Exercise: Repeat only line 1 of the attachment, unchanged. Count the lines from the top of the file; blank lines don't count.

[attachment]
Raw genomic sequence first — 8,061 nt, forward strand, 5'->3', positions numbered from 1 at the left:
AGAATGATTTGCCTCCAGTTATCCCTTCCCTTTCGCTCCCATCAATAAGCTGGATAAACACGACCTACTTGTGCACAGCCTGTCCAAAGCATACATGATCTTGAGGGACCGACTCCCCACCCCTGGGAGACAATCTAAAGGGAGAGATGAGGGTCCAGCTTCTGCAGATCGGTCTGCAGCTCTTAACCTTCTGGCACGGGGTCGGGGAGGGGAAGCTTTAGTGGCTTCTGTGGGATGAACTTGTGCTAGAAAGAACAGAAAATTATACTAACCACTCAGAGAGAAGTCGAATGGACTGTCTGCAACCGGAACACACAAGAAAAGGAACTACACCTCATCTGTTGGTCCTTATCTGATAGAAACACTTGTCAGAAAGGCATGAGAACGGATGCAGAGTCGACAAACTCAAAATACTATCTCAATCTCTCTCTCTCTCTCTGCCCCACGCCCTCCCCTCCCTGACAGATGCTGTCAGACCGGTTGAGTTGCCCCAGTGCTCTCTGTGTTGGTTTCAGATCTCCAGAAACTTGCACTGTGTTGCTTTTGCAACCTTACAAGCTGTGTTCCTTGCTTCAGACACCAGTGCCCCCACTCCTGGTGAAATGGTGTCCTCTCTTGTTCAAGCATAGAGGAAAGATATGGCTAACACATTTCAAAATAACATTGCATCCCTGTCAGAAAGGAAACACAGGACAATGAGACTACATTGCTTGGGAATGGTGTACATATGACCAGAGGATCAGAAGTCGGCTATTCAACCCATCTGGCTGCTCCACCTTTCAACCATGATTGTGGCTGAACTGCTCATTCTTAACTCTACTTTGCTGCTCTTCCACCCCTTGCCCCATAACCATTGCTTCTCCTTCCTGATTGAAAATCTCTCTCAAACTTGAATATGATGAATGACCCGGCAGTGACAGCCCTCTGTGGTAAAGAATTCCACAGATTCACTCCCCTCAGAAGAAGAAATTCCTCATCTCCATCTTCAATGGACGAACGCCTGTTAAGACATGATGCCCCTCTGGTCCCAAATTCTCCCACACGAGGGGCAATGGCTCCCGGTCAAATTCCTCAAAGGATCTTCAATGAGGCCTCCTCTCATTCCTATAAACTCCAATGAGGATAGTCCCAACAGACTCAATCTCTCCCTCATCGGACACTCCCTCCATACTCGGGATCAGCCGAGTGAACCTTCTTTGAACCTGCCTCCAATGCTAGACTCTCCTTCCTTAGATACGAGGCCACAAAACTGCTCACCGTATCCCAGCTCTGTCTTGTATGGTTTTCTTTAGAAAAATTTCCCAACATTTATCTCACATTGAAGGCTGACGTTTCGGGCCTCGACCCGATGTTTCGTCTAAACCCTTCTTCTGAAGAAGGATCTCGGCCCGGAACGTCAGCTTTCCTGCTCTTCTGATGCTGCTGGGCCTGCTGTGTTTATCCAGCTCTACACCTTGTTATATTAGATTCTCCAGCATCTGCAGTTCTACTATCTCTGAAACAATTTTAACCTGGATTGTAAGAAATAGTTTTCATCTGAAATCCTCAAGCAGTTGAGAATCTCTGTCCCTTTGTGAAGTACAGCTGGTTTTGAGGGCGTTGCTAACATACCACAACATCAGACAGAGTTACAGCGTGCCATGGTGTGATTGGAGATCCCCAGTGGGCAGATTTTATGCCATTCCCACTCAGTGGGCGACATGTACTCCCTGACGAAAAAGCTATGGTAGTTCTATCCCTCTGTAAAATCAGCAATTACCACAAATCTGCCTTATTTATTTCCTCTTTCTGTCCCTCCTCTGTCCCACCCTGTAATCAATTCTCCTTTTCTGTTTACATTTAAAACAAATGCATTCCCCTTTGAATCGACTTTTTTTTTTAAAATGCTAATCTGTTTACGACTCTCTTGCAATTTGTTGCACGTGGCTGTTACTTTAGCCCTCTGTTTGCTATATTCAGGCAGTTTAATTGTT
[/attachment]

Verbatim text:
Raw genomic sequence first — 8,061 nt, forward strand, 5'->3', positions numbered from 1 at the left: